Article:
From The Washington Post:
With two months to go before the November election, there’s one group that already knows it will be a loser: big business.
Indeed, one irony of the 2016 election is that populist antipathy toward corporate America seems to be peaking at precisely the moment when corporate influence on government policy is as low as anyone can remember.
After years of frustration with partisan gridlock and soured relations with both parties, chief executives of America’s biggest companies have pretty much given up on Washington, where their opinions and support were once valued.
In Congress, the Republican caucus has been hijacked by tea party zealots who dismiss them as crony capitalists while the Republican presidential nominee demonizes them for shipping jobs overseas. The Obama White House is viewed by business as hostile and unyielding, while the Democratic Party has made “corporate greed” a signature issue.
“The difficult relationship between business and government is the worst I have ever seen it,” Jeffrey R. Immelt, the longtime chief executive of General Electric, wrote this spring in his annual letter to shareholders. Asked in July if corporate leaders could help end the political dysfunction, Immelt told an interviewer from LinkedIn that the idea of getting 100 CEOs to come to Washington to push some policy is now just “a laugh line.”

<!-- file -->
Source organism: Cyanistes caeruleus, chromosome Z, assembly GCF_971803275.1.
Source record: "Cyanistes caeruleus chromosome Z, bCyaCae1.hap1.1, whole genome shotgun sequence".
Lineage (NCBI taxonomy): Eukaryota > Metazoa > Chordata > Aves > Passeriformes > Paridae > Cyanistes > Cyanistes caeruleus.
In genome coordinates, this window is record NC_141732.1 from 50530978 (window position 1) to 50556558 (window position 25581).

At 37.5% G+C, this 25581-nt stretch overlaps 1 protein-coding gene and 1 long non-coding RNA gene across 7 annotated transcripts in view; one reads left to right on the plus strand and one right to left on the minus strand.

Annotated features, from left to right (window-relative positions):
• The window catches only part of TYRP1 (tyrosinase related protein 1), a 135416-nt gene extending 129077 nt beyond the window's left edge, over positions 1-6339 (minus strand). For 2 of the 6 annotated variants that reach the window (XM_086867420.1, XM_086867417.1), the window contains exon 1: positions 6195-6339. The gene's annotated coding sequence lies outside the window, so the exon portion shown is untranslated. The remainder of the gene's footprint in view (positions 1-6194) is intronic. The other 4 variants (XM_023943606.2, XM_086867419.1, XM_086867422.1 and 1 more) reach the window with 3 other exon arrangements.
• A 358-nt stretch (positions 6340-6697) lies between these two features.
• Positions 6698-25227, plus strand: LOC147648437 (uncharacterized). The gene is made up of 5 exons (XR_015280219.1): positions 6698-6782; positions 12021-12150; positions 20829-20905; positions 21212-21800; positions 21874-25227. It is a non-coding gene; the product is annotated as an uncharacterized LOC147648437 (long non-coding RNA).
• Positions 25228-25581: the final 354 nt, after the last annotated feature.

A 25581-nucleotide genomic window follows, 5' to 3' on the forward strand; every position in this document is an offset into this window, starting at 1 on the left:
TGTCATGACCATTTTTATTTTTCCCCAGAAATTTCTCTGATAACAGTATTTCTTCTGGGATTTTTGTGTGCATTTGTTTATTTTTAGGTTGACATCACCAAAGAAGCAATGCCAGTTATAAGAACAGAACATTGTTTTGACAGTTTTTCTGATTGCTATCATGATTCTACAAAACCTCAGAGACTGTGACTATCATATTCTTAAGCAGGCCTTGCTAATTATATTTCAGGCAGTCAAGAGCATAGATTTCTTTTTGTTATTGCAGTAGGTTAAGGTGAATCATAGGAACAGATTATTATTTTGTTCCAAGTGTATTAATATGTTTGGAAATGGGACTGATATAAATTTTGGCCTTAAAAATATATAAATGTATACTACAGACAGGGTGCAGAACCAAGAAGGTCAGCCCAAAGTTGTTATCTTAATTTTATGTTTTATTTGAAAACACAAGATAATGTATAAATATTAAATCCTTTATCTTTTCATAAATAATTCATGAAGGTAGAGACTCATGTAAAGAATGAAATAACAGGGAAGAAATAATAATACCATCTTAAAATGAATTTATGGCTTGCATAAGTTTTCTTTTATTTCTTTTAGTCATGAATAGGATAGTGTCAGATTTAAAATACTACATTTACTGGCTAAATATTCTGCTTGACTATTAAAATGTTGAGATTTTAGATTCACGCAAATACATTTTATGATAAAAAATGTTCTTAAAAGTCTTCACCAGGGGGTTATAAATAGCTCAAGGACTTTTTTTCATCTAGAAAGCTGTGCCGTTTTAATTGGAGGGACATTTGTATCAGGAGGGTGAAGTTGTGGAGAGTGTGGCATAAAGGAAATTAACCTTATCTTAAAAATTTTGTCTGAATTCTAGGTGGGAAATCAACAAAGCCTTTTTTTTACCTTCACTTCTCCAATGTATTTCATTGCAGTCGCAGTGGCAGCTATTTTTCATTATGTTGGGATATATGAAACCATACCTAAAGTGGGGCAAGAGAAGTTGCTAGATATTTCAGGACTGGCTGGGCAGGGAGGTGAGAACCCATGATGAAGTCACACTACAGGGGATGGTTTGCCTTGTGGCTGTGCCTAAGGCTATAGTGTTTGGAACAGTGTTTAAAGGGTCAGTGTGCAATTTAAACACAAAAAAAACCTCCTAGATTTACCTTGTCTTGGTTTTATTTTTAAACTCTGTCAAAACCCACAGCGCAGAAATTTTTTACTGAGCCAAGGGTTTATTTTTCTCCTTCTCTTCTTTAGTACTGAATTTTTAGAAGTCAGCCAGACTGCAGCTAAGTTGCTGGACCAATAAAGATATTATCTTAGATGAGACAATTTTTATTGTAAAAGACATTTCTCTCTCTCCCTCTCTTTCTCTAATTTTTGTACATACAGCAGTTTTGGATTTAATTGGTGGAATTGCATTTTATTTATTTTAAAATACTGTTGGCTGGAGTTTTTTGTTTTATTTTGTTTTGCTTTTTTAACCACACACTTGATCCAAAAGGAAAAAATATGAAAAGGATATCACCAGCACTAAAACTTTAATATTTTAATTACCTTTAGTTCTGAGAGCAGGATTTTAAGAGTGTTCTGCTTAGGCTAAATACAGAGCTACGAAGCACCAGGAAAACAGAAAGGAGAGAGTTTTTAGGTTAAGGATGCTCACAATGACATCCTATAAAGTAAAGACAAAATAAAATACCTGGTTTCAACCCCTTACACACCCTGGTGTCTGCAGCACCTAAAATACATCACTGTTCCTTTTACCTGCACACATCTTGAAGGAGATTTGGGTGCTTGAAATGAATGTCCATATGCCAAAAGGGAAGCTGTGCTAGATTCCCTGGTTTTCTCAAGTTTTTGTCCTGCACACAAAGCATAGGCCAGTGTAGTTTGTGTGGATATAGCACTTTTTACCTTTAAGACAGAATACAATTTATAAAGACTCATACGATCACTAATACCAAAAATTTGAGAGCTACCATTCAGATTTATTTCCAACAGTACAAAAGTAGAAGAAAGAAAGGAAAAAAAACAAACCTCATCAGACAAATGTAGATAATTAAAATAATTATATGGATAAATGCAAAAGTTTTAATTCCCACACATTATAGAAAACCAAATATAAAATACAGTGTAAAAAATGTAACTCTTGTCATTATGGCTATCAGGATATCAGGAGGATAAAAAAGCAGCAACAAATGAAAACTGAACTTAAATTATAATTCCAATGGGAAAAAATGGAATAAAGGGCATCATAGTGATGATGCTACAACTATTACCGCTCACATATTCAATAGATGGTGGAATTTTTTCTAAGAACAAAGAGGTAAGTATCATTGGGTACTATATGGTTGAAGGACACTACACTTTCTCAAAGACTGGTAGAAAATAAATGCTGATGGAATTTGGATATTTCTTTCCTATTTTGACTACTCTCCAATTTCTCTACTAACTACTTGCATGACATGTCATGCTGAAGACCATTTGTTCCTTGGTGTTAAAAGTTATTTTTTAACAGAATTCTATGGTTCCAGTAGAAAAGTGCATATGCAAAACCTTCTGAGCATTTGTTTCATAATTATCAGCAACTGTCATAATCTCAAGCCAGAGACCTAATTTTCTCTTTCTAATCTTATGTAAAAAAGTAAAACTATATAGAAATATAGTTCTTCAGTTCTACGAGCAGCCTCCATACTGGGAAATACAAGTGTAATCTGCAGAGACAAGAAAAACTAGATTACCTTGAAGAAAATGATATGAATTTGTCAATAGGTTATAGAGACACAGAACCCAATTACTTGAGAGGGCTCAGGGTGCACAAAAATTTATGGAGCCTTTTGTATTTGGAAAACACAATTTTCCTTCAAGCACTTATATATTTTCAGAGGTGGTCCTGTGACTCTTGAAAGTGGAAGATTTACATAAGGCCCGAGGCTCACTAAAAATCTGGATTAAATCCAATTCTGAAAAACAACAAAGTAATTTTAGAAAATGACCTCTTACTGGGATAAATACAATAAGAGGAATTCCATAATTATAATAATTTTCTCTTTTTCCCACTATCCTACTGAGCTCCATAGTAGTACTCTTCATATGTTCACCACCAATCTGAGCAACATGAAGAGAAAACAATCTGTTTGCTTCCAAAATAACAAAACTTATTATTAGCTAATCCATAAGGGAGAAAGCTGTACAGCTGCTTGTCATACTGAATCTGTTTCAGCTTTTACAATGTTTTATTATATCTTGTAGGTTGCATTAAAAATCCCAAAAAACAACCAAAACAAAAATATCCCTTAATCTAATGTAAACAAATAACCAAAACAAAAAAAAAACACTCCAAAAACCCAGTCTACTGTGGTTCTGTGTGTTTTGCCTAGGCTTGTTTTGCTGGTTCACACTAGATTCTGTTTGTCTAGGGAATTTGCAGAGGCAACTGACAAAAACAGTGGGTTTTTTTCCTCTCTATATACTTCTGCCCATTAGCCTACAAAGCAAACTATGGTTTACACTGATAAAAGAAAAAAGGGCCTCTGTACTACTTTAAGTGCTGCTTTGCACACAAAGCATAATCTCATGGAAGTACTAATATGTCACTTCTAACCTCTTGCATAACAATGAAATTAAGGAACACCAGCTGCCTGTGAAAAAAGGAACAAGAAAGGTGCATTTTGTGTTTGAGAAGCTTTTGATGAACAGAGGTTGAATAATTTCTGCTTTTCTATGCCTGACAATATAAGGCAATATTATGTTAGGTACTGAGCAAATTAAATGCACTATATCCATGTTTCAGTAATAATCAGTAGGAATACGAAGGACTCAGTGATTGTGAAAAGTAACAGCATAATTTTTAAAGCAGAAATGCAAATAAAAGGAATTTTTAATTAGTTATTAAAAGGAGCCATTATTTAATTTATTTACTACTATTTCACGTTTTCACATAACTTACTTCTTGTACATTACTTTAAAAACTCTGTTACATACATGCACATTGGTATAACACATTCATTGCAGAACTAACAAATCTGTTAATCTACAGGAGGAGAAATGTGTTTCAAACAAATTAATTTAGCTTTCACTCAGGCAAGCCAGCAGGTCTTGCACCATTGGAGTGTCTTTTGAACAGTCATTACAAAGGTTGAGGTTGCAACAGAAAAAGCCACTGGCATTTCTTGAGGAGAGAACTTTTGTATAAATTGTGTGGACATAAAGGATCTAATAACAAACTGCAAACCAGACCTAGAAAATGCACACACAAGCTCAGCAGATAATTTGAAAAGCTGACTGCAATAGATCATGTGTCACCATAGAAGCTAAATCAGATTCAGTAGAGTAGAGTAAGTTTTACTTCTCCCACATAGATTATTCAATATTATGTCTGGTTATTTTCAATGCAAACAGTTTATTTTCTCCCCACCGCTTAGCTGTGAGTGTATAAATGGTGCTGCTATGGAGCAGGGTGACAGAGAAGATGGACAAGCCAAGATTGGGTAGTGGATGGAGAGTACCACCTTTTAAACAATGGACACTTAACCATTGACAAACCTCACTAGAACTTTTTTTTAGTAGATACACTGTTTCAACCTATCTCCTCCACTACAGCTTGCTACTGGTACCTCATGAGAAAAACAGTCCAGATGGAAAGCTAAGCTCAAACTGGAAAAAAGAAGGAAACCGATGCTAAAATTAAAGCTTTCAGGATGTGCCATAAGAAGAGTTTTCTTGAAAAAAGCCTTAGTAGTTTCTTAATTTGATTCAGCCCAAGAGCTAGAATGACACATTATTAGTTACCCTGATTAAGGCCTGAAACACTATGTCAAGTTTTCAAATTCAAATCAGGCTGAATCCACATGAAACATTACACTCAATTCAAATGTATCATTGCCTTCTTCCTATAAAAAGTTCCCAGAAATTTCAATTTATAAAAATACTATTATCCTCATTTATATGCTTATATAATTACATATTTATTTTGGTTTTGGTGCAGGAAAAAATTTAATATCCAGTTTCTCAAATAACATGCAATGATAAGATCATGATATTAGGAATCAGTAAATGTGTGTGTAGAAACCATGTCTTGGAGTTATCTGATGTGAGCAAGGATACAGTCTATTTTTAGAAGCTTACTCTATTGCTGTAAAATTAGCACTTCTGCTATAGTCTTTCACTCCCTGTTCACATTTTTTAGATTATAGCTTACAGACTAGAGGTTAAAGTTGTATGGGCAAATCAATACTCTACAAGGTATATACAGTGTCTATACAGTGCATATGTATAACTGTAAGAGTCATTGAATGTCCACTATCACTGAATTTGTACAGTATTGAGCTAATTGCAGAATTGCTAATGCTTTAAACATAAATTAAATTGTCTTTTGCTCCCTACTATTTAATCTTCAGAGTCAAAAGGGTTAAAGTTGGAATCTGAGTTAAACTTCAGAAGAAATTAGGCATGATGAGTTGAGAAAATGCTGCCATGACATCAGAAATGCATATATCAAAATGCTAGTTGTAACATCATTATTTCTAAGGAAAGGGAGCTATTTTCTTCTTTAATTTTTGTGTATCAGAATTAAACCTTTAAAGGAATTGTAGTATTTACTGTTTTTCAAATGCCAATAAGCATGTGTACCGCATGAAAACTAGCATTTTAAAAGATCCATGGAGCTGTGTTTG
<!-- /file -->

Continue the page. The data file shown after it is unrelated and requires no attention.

“At this point, it is doubtful that either party wants to be involved with big business,” said Vin Weber, a former member of the Republican House leadership who now lobbies for corporate clients.
“Honestly, I don’t think big business matters much anymore,” said William Daley, a banker who served as commerce secretary in the Clinton administration and chief of staff in the Obama White House.
“Corporate America is hunkered down, watching the wing nuts of the right and left fire over their heads,” said W.J. “Billy” Tauzin, the Louisiana Democrat-turned-Republican who …